Business

DMart's Damani Gives Cement King N. Srinivasan Another Turn in the Spotlight

Speculation about a possible takeover has sparked buzz in corporate circles, but one thing to remember is that if Srinivasan holds cricket dear to his heart, he lives and breathes cement.

Cricket or no cricket, N. Srinivasan makes news. The former boss of the Board of Control for Cricket in India (BCCI) has built a brand around himself, especially during his aggressive stint as the chief administrator of the country’s sporting body. 

This time around, Srinivasan is in the media spotlight for non-cricketing reasons. He was all over the pink press when Radhakishan Damani, who built a fortune rolling out his supermarkets across the country, and his family picked up close to 20% stake in The India Cements

Damani is the owner of Avenue Supermarts Ltd., which operates the DMart retail chain. 

The story became more intriguing last week when rumours began to set in. The share buying by Damani set off speculation, which gained further currency after a foreign news service suggested — relying on “people familiar with the matter” — that the DMart boss was looking to increase his and his family’s stake and consider taking over control of the company. This created quite a buzz in South Indian corporate circles. 

On Wednesday, Srinivasan, who is the Vice-Chairman and Managing Director of The India Cements Ltd., asserted at a virtual media conference, which was held to announce the annual results of the firm, that the management in the company was stable and would continue to focus on cement business. 

Also read: Cement Tycoon N. Srinivasan Calls for Return of Nehruvian ‘Freight Equalisation’ Policy

“We have already clarified to the Securities and Exchange Board of India (SEBI). There is nothing to say. Stability of management will be ok. He (Mr. Damani) is a respectable person who has chosen to invest in The India Cements. I should not say more. This company has been around for more than 70 years. We will continue to make cement,” Srinivasan said in his matter-of-fact tone. 

It is true – Damani and his family have been picking up shares of The India Cements for some months, and their holdings quadrupled this year to about 20% as of March 31, according to filings with the stock exchanges. In the meanwhile, the shares of the company surged over 70% on the bourses. 

The shareholding pattern in The India Cements as on March 31, 2019 (as per the annual report) is given below:

  1. Promoters:  87421448 shares (28.21%)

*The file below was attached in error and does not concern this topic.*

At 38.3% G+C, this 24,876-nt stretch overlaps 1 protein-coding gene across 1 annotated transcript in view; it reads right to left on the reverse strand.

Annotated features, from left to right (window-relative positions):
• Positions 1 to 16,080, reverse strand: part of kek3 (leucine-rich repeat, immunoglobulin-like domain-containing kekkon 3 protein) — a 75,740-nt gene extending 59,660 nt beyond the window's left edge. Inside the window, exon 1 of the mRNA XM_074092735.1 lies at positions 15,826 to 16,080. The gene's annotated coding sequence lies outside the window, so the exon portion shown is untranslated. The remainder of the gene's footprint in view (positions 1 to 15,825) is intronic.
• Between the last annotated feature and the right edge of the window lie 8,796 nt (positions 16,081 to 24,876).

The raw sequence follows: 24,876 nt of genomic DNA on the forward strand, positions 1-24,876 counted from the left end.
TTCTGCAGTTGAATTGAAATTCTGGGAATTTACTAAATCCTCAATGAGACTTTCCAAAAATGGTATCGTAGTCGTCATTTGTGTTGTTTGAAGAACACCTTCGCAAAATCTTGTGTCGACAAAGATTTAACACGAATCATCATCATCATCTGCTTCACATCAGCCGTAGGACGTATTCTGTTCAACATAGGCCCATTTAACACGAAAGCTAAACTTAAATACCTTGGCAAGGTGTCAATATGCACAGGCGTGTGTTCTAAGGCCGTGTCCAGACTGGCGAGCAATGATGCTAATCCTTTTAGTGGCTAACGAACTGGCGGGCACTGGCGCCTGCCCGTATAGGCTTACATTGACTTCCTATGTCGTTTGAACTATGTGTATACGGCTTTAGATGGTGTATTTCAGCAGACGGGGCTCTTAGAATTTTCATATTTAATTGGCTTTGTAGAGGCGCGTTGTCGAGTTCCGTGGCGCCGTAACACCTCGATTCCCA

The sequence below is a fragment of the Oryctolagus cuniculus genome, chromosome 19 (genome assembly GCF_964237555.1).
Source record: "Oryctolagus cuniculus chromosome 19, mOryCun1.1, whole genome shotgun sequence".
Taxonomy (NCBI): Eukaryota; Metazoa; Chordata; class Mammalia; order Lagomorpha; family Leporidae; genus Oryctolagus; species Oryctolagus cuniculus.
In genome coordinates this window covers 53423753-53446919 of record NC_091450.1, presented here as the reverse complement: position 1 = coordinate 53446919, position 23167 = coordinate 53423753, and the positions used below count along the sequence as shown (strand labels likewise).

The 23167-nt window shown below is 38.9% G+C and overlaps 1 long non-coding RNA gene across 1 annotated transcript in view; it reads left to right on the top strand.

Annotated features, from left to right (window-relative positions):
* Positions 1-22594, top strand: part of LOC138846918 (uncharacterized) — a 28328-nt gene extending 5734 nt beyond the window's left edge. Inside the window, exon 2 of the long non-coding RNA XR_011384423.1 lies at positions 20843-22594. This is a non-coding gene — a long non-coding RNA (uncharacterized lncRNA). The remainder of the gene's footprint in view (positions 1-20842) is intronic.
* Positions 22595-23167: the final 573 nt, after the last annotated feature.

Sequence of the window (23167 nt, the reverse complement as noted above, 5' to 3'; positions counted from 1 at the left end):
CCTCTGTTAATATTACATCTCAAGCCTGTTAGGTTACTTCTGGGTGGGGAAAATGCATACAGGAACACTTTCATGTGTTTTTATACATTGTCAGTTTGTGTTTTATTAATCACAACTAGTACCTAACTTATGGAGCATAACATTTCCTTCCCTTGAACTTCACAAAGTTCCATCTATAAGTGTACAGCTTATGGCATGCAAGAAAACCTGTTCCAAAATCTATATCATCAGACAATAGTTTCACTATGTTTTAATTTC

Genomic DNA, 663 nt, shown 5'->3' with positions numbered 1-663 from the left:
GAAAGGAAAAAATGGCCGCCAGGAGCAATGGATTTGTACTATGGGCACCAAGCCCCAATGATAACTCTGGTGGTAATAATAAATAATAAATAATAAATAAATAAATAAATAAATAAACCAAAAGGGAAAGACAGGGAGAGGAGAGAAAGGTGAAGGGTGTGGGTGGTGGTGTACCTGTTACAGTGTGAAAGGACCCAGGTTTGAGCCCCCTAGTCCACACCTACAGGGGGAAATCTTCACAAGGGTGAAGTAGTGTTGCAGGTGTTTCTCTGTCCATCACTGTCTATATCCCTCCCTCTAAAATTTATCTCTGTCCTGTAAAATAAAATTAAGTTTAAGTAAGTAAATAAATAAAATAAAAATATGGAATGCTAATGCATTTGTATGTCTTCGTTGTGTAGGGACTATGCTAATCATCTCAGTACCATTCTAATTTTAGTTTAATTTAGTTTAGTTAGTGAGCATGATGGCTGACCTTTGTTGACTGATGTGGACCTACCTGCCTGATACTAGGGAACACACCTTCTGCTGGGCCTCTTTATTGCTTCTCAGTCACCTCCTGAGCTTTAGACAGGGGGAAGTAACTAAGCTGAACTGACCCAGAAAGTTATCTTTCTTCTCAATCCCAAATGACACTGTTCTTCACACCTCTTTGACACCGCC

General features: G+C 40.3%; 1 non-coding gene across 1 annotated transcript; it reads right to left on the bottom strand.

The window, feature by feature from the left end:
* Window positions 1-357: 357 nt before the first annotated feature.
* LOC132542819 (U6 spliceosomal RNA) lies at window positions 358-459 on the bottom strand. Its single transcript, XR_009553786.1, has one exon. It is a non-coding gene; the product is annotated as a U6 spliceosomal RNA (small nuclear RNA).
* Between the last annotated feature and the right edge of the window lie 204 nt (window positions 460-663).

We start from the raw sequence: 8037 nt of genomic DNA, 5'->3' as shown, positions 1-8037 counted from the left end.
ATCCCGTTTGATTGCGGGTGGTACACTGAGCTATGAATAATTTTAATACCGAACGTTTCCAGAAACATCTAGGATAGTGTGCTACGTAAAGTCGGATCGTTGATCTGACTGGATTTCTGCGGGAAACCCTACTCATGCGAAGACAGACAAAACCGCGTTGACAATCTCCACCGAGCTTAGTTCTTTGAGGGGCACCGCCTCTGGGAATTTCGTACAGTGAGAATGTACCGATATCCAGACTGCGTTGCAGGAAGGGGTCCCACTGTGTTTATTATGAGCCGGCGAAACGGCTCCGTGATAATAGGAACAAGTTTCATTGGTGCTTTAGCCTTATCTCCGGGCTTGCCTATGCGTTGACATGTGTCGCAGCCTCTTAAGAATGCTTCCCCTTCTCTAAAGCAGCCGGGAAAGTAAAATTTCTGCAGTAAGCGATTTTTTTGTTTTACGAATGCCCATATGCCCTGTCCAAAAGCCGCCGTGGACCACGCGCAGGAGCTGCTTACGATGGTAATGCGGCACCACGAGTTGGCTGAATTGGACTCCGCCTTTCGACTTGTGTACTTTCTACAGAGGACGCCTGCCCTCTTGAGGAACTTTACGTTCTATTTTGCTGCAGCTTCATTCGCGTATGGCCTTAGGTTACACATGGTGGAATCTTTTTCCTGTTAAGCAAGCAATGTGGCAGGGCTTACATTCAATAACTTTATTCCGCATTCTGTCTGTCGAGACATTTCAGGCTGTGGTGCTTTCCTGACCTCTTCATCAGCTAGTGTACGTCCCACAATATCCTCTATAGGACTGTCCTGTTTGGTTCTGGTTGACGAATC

2. Mutual funds: 71220869 shares (22.98%)
  3. Alternate investment funds: 18000 shares (0.01%)
  4. Foreign portfolio investors & foreign institutional investors: 41069484 shares (13.25%)
  5. Financial institutions/ banks: 481249 shares (0.16 %)
  6. Insurance companies 16290034 shares (5.26%)
  7. Bodies corporate: 30431589 shares (9.82%)
  8. Resident individuals: 54479564 shares (17.5%)

Damani is well-known as an investor. With the latest hike, the question naturally becomes whether he plans on driving his investment further up in the company. If so, how far will he go? If his investments breach the SEBI takeover guidelines, he may have to make an open offer to the public shareholders. These are, nevertheless, in the realm of speculations only at the moment.

Usually, such share buying into a company triggers counter-action. At the moment, there isn’t any. Nothing overtly at least. After all, making an investment in a company is one thing , but taking management control is quite another – a tough call at that. And, it borders on very many variables. 

Also read: Why the SC Verdict on N. Srinivasan Is Important, Not Least Because of BCCI’s Pseudo-Problems

One thing is sure though. Damani the investor has pushed up the market valuation of The India Cements.

The holdings in The India Cements are widespread. It will require quite a consolidation effort on anybody’s part to satiate any higher aspiration levels. And Srinivasan is absolutely passionate about cement. If he holds cricket dear to his heart, he breathes cement. There are no two views on that. At the same time, he always plays his cards close to the chest. In the 1990s, a spate of acquisitions led by Srinivasan, including the well-known hostile takeover of B.V. Raju’s Raasi Cements, significantly boosted the company’s capacity, even while sparking debt woes.

The Damani speculation, which may or may not end up being true, could be seen as matters coming to a full circle. What we do know is that as an inscrutable strategist, Srinivasan does his business in an extremely workman-like manner. After all, sometimes staying calm also makes news. 

K.T. Jagannathan is a senior business journalist based out of Chennai.